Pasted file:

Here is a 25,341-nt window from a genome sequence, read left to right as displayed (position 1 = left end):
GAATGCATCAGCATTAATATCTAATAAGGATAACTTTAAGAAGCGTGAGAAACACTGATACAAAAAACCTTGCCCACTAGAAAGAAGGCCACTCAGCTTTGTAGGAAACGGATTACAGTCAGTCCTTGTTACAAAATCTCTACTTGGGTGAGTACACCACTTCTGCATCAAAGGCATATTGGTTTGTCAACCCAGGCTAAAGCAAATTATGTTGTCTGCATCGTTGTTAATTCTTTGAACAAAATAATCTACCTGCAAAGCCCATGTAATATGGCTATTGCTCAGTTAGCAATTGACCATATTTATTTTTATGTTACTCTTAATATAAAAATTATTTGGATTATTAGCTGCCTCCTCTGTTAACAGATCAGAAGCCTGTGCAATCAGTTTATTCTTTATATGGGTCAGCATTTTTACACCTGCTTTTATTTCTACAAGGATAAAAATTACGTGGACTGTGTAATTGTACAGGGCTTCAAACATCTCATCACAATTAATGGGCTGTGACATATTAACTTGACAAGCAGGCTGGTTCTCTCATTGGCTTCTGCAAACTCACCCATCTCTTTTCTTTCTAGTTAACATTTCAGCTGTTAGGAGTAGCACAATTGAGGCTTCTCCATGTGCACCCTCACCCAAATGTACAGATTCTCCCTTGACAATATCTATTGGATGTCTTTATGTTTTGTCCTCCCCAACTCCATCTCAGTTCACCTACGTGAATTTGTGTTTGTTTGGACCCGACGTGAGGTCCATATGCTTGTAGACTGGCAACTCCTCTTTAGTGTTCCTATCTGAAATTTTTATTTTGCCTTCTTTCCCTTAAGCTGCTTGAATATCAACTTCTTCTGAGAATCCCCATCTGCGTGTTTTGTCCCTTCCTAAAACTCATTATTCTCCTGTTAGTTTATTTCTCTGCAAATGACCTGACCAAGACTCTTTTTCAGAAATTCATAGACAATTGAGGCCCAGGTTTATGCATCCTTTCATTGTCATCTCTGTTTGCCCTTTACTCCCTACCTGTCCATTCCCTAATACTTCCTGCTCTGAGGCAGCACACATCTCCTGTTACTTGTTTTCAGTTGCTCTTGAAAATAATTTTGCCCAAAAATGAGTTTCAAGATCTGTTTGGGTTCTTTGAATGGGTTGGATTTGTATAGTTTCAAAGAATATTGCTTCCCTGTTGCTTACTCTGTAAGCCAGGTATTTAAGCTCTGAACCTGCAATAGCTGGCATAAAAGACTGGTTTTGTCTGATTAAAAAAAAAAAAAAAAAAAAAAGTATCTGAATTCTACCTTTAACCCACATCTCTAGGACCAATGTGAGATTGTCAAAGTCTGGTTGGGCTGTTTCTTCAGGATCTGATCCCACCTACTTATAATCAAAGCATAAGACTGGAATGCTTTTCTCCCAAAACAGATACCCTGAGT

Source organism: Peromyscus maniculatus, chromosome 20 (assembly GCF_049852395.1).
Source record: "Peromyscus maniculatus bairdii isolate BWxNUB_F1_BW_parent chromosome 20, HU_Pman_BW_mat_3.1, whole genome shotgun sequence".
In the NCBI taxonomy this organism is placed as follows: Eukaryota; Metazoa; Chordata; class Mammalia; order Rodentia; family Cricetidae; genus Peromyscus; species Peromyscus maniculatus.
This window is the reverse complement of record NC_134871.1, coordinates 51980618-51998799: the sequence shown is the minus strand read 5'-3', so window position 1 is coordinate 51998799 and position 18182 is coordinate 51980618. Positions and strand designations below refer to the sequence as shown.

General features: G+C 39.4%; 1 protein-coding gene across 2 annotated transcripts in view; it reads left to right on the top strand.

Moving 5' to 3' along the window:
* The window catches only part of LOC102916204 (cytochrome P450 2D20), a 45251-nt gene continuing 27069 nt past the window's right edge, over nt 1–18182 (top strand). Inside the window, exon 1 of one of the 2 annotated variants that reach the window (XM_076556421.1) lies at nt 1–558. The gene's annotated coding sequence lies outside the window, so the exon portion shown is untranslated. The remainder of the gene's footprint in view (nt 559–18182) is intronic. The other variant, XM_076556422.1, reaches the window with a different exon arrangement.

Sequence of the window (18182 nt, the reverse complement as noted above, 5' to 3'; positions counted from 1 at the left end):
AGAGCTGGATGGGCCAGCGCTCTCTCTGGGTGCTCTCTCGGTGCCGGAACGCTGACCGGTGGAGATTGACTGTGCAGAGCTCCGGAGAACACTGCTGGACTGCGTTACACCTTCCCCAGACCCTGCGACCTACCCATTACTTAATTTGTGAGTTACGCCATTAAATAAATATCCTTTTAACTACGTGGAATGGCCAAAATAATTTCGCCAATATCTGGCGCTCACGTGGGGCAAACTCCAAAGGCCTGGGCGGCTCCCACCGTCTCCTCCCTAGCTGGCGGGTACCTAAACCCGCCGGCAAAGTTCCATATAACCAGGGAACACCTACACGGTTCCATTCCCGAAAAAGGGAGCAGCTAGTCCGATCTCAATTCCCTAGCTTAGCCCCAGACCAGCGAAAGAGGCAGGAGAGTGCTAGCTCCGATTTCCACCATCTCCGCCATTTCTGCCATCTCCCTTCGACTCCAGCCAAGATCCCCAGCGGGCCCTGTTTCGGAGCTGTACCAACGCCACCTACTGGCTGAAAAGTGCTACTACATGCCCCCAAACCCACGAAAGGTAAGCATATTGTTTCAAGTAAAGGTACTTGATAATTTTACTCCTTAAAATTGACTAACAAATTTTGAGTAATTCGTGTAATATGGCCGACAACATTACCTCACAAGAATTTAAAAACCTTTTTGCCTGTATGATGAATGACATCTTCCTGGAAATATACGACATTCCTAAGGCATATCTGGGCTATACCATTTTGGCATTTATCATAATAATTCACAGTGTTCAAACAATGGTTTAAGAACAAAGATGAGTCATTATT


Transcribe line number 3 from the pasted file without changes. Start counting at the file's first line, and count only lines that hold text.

Source organism: Peromyscus maniculatus, chromosome 20 (assembly GCF_049852395.1).